While the Nobel prizes can sometimes dive into foundational but seemingly rarified corners of the sciences, Wednesday morning’s announcement of the prize for chemistry reached into billions of people’s pockets—and homes, offices, workshops, cars … pretty much the entire infrastructure of modern life. For their invention of the rechargeable lithium-ion battery, key to everything from mobile phones to electric cars, John B. Goodenough of U Texas Austin, M. Stanley Wittingham of SUNY Binghamton, and Akira Yoshino of Miejo University will take home medals and a share of $906,000.
“Amazing. Surprising,” Yoshino said by phone at the press conference announcing the prize. Which, sure, maybe, though a September panel sponsored by the American Chemical Society predicted a win for Goodenough and lithium-ion rechargeables; he and the tech have been a longtime favorite. (The genome-editing technology Crispr was a dark horse.)
“I don’t know if they had been waiting for the news for years, but they were very happy,” said Göran Hansson, a physician and member of the Nobel Committee, of Wittingham and Yoshino. The committee hadn’t yet reached Goodenough, Hansson said, who at 97 years old becomes the oldest living Nobel laureate.
Lithium-ion batteries have become a staple in modern electronics. Introduced commercially in 1991, their light weight and high energy efficiency let electronics manufacturers stuff them into mobile phones, portable computers, and cameras. But since the batteries are also stackable into large arrays and can undergo hundreds of discharge-charge cycles, they’re also at the heart of electric bikes and cars like Priuses and Teslas, and they have become dependable parts of sustainable, green energy. Sources of energy like wind or solar don’t emit planet-killing greenhouse gases, but they’re less dependable than fuels derived from oil. Lithium-ion batteries can charge when the wind turns turbines and the sun drops photons on photoelectric cells, and then discharge when they don’t—maintaining even distribution on the electrical grid. One estimate puts the size of the world market at $36 billion, with the possibility of hitting almost $110 billion by 2026.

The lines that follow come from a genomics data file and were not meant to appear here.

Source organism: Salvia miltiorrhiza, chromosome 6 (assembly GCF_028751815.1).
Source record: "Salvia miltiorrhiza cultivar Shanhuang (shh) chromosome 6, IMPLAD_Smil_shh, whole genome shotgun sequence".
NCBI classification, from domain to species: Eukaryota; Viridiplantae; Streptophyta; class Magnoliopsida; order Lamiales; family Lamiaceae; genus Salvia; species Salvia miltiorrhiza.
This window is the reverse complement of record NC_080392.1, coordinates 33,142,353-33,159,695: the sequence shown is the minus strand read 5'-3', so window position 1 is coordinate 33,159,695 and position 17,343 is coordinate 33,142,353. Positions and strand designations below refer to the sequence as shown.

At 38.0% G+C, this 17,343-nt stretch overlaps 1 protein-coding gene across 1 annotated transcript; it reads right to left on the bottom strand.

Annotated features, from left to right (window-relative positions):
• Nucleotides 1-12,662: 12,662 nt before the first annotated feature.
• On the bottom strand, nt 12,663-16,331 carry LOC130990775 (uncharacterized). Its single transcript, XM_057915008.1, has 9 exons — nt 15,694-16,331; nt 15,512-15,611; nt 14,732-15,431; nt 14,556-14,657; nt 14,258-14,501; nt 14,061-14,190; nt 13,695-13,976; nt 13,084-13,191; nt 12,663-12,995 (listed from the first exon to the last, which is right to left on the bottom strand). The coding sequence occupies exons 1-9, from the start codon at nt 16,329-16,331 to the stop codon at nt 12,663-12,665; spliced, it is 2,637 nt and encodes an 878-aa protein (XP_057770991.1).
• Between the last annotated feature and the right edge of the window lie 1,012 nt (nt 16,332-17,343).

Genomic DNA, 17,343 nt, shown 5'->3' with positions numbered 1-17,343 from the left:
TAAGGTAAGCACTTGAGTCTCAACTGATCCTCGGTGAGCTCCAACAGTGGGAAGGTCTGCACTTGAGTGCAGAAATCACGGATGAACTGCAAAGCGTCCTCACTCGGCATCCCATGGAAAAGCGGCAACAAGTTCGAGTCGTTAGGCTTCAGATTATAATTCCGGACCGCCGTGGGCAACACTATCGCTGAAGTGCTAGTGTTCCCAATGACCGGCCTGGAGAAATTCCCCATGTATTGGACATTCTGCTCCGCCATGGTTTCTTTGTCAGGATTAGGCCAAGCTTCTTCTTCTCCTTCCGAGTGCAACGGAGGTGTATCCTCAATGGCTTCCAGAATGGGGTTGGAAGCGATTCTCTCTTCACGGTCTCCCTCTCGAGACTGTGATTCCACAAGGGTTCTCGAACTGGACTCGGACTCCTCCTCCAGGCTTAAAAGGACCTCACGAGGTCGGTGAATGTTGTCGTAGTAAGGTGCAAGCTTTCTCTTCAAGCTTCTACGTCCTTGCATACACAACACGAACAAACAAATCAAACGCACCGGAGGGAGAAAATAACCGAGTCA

All batteries work roughly the same way. Electrons flow from a negative electrode called an anode through a material, often a liquid, called an electrolyte, to a positive electrode, the cathode. Pump that flow through a circuit and it’ll power a device. In the mid-1970s, Wittingham—then working for Exxon—figured out how to use the ultralight, highly reactive metal lithium in the anode. That was great; not only does lithium readily give up electrons, but applying charge to the new battery would restore them. Unfortunately, that version of the battery also tended to blow up.